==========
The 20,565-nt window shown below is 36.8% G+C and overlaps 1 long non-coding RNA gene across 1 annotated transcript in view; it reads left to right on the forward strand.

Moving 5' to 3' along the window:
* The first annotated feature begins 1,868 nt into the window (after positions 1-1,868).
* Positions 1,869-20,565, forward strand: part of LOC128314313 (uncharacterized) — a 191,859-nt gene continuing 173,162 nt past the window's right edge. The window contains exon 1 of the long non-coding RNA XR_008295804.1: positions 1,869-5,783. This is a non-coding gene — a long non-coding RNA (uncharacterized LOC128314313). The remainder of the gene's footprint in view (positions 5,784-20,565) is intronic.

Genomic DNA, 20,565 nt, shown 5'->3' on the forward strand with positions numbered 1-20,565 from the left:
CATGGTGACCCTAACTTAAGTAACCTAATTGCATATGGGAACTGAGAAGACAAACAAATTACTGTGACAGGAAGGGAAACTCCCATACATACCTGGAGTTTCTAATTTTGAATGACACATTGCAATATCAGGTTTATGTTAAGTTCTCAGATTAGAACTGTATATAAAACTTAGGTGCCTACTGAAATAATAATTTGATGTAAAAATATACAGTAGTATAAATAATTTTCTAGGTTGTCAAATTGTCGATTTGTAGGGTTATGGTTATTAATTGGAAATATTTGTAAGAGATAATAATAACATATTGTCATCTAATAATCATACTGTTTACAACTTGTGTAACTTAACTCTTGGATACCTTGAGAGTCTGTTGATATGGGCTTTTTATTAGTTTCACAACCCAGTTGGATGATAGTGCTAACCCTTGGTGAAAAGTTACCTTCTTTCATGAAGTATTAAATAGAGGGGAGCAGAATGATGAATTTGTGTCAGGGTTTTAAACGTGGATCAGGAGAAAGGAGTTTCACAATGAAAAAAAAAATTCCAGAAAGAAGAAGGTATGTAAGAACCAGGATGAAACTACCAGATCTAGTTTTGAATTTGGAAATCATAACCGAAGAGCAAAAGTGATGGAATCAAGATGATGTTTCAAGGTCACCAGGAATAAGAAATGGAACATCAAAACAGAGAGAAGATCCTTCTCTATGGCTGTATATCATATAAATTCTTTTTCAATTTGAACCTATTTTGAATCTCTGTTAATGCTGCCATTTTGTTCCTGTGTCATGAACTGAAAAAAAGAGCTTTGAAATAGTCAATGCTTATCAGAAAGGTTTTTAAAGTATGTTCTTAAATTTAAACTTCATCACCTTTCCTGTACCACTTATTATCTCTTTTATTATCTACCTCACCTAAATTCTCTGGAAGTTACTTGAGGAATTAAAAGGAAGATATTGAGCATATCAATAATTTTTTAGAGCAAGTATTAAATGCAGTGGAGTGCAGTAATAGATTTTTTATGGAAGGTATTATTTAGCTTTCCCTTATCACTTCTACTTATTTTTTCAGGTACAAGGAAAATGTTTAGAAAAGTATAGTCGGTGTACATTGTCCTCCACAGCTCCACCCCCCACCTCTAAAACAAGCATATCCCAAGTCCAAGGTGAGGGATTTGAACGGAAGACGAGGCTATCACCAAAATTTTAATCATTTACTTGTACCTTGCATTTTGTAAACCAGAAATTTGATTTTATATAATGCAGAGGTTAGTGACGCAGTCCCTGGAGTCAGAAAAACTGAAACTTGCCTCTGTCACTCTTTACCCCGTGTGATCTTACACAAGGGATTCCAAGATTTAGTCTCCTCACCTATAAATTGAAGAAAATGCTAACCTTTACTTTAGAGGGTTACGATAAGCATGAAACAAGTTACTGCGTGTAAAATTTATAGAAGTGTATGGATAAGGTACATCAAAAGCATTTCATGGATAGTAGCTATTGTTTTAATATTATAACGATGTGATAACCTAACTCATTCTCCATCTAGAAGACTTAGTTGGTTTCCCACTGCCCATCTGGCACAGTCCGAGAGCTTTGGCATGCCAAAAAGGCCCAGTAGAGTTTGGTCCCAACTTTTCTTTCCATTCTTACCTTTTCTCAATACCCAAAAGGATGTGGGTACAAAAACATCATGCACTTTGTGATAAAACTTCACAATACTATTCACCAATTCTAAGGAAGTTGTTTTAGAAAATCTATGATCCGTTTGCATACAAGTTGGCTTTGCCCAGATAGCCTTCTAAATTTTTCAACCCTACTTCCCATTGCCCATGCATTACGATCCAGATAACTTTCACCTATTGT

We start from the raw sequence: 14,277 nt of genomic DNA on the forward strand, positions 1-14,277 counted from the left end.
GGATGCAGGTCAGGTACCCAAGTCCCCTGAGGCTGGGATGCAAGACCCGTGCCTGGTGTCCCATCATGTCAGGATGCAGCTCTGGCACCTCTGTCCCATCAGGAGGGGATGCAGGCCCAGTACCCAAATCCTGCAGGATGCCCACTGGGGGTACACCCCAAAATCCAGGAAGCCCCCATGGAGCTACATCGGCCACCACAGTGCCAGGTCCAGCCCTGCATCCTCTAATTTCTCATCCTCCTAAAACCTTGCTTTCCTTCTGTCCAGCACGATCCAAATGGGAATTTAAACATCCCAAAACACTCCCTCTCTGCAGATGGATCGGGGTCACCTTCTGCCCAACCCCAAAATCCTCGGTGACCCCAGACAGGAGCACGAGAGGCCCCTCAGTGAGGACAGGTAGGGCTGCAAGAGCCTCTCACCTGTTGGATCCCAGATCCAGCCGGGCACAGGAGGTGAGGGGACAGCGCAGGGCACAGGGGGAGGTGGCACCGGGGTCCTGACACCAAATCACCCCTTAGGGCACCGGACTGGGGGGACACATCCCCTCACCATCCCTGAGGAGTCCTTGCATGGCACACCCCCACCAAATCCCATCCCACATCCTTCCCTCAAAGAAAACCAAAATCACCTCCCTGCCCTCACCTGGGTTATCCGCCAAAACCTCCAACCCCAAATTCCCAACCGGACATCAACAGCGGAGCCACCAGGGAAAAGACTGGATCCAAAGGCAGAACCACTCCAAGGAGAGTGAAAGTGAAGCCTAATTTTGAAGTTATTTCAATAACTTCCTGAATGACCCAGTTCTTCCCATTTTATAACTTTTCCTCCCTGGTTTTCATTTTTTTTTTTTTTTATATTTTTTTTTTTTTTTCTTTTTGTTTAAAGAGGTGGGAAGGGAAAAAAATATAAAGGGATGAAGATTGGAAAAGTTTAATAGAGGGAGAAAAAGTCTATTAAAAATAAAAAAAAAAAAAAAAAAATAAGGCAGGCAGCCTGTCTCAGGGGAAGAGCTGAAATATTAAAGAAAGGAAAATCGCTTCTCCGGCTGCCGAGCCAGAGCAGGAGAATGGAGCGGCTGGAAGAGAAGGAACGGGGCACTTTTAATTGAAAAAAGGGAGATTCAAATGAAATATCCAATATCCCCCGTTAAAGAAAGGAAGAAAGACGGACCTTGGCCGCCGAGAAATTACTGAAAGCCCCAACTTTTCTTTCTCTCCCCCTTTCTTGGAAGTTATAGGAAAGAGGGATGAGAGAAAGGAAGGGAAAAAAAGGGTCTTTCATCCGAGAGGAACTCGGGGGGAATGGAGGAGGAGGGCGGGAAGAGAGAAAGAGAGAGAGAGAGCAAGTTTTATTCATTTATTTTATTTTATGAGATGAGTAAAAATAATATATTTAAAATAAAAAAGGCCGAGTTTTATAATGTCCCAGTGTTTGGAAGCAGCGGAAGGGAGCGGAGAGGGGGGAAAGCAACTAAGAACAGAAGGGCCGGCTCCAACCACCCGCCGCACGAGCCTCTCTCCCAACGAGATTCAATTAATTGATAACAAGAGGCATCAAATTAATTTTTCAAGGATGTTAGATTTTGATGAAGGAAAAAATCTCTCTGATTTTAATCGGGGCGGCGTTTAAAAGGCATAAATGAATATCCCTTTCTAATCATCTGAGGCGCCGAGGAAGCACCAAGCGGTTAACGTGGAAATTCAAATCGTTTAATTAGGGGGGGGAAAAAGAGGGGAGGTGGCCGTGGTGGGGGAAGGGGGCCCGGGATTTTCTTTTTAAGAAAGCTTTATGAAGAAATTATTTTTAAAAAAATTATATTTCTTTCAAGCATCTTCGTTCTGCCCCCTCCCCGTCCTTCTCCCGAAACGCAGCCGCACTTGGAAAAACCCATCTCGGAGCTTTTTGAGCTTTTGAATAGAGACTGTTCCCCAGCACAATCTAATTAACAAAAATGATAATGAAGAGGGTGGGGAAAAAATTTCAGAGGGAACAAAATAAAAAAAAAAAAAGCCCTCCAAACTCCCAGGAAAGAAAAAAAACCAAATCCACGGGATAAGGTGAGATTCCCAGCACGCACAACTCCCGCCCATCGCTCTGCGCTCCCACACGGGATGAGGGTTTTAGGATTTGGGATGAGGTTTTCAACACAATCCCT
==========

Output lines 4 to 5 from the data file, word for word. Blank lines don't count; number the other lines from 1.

* Positions 1,869-20,565, forward strand: part of LOC128314313 (uncharacterized) — a 191,859-nt gene continuing 173,162 nt past the window's right edge. The window contains exon 1 of the long non-coding RNA XR_008295804.1: positions 1,869-5,783. This is a non-coding gene — a long non-coding RNA (uncharacterized LOC128314313). The remainder of the gene's footprint in view (positions 5,784-20,565) is intronic.

Genomic DNA, 20,565 nt, shown 5'->3' on the forward strand with positions numbered 1-20,565 from the left: